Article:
The unknown fuel that's gaining fame
Calgary firm's biorefinery could help hard-hit B.C. forest town
Last Updated: Thursday, December 17, 2009 | 10:18 AM ET
By Dave Simms, CBC News
A clean fuel that's already gaining traction in Asia could be getting a toehold in Canada, just in time to help northwest B.C.'s hard-hit forest industry.
Dimethyl ether, or DME, is almost unknown in North America but may soon get a big boost here from new tough emission standards coming to the U.S.California's diesel emission standards will become much tougher beginning next year. (CBC)
DME is a mixture of hydrogen and carbon monoxide that can be produced from biomass, natural gas or coal. It is now used as a propellant in aerosol spray cans because it is non-toxic and breaks down.
In Asia, DME is increasingly used as a cooking fuel to replace coal or propane and remedy an air quality problem that in China alone kills hundreds of thousands of people annually, according to the World Bank.
But DME also has the potential to replace diesel fuel because it produces 95 per cent fewer greenhouse gases, no soot, low levels of nitrogen oxide and no sulphur dioxide.
Calgary-based GV Energy is proposing to build a biorefinery to produce DME in Terrace, B.C.
"In a sense we stumbled on it but became very, very interested in it once we started doing the research," CEO Eric Switzer told CBC News.
He first became interested in DME in 2008, while involved with two other business people in looking at setting up a fund to invest in sustainable energy technologies. That was derailed by the financial crisis, but their review of potential investment targets had left them impressed by DME's potential.Volvo will run field trials on 14 DME-powered trucks beginning next year. (AB Volvo)
"It became clear to us that there was a growing interest in dimethyl ether," Switzer said.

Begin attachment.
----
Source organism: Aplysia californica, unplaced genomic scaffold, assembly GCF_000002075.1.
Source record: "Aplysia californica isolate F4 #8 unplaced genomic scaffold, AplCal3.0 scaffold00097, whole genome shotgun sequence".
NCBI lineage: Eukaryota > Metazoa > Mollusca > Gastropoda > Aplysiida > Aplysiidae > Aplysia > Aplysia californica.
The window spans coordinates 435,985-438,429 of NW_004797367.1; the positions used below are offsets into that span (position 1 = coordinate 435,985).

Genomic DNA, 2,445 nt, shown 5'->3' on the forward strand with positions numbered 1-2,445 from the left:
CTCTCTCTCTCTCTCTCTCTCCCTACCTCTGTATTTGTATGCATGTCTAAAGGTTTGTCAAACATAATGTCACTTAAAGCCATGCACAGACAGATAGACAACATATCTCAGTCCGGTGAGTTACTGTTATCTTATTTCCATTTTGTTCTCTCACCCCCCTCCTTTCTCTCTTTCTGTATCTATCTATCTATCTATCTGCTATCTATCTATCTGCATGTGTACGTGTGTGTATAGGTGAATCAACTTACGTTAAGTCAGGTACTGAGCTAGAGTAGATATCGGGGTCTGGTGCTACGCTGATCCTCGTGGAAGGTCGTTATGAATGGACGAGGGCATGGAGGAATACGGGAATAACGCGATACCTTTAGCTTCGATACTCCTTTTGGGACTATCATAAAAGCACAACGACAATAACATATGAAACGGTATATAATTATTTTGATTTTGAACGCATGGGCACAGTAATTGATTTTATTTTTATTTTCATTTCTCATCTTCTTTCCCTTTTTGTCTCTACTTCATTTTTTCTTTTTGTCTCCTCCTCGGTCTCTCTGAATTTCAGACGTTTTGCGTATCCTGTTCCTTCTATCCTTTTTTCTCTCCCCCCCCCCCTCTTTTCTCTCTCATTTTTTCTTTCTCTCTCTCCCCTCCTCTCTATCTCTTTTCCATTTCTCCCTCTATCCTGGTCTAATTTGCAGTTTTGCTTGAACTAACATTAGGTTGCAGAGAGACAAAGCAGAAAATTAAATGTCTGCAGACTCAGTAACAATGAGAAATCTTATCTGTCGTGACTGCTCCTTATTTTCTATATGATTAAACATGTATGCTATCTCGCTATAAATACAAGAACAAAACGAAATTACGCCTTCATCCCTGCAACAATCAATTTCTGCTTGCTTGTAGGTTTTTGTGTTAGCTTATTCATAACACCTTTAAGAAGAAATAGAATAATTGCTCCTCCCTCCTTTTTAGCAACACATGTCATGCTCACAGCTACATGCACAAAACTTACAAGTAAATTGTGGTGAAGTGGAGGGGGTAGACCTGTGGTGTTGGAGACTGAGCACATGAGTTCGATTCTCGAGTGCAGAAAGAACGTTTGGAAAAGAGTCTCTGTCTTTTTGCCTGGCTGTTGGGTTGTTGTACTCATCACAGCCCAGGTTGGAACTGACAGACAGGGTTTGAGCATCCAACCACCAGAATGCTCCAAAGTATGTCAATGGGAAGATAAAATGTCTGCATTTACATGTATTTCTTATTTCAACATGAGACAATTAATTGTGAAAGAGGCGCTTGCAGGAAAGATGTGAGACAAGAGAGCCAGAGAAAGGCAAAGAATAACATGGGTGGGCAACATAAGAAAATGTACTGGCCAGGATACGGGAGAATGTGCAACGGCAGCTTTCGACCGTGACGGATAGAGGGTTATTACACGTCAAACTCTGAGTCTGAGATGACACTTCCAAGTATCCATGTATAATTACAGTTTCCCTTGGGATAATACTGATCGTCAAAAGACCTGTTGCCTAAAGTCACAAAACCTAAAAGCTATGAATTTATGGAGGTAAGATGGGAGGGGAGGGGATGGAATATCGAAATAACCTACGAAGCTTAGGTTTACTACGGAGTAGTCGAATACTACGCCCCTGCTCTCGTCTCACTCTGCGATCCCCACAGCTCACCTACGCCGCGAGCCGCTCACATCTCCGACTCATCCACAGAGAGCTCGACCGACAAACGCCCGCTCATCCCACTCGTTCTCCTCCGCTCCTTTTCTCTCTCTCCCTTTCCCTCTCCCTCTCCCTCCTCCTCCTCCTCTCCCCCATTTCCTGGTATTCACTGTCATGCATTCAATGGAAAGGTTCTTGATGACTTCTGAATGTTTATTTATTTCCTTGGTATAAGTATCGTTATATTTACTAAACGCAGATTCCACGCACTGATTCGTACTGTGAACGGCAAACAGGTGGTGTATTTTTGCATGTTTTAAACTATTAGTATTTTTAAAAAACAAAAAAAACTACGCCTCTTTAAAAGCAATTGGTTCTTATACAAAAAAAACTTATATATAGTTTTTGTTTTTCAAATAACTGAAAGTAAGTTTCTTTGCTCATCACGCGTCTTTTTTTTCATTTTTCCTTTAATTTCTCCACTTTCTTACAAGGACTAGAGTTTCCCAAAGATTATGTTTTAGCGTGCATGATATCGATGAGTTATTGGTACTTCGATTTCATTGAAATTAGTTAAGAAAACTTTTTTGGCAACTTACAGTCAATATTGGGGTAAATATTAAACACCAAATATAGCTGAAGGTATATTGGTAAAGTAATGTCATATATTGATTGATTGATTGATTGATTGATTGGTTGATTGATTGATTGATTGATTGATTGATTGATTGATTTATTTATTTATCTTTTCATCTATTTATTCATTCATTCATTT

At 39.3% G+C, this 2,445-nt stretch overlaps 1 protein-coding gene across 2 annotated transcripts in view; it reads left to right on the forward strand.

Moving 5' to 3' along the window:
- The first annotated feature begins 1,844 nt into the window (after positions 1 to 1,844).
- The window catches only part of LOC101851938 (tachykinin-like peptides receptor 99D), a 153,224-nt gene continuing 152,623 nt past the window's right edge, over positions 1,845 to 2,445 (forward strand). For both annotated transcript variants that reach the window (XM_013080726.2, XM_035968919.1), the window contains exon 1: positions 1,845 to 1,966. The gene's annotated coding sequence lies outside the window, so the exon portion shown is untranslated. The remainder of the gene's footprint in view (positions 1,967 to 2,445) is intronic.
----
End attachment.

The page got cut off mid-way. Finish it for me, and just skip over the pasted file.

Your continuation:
Volvo's field trial with DME-powered trucks in Sweden (see sidebar) is just one example. The Volvo project will use DME made from a waste product from pulp mills called black liquor, but GV Energy wants to use wood fibre collected from the forests around Terrace.
GV Energy signed a tentative agreement with Terrace in November in which the city set aside a 100-hectare site in an industrial park for the biorefinery, which is to use up to 3,000 cubic metres of wood fibre a day. The process would turn the fibre into a gas to make methanol, which would then be converted into DME.
One reason for choosing Terrace is its rail connections through Vancouver and south into the California market.
California passed diesel emission standards in December 2008 that require a reduction in particulate matter, or soot, by 75 per cent by 2010 and 85 per cent by 2020. Overall U.S. standards for nitrogen oxide emissions will also become much stricter in 2010.
Needs long-term wood supply
But GV Energy's choice of Terrace was "predominantly because of the trees," according to Switzer. "There are just lots of them in that area." The wood hasn't been locked up by forestry companies and there's an ample number of firms with cutting licences which would compete to be suppliers.
GV Energy plans to spend the next three years doing a study on whether it can nail down a guaranteed long-term wood supply that is economic, and to find investors. If the company is successful, it will sign an agreement with the city.
A biorefinery requiring a long-term wood supply would be welcomed in a region where many sawmills have closed and the forest industry is struggling. DME production would mean "a whole new use for our resources in the region here," said Sam Harling, of the Terrace Economic Development Authority.
"We've had a tough go in the Terrace area and the whole northwest part of British Columbia for that matter," he said.Volvo modified the fuel injection on its DME truck and got the same engine performance and handling as a regular diesel. (AB Volvo)
It takes more DME to produce the same amount of energy as diesel, but Switzer's view is it could be cost competitive with diesel when the price of crude oil ranges from $75 to $85 a barrel US.
Another hurdle would be the investment in infrastructure to make DME widely available, although the equipment to dispense the fuel is less of a problem because it is similar to what's already used to fill propane tanks.
Switzer recognizes DME will never replace fossil fuels completely, but if the world has reached a peak oil production it could provide part of the solution.
"It's very hard to make a lot of transportation fuel with biomass," he said.
"We'll never be able cut enough trees to completely replace diesel fuel. Our objective is to displace just a reasonable amount of diesel and somebody else will come and displace a reasonable amount using conventional biodiesel, so over time there will be a multitude of transportation fuels that will accomplish the job."
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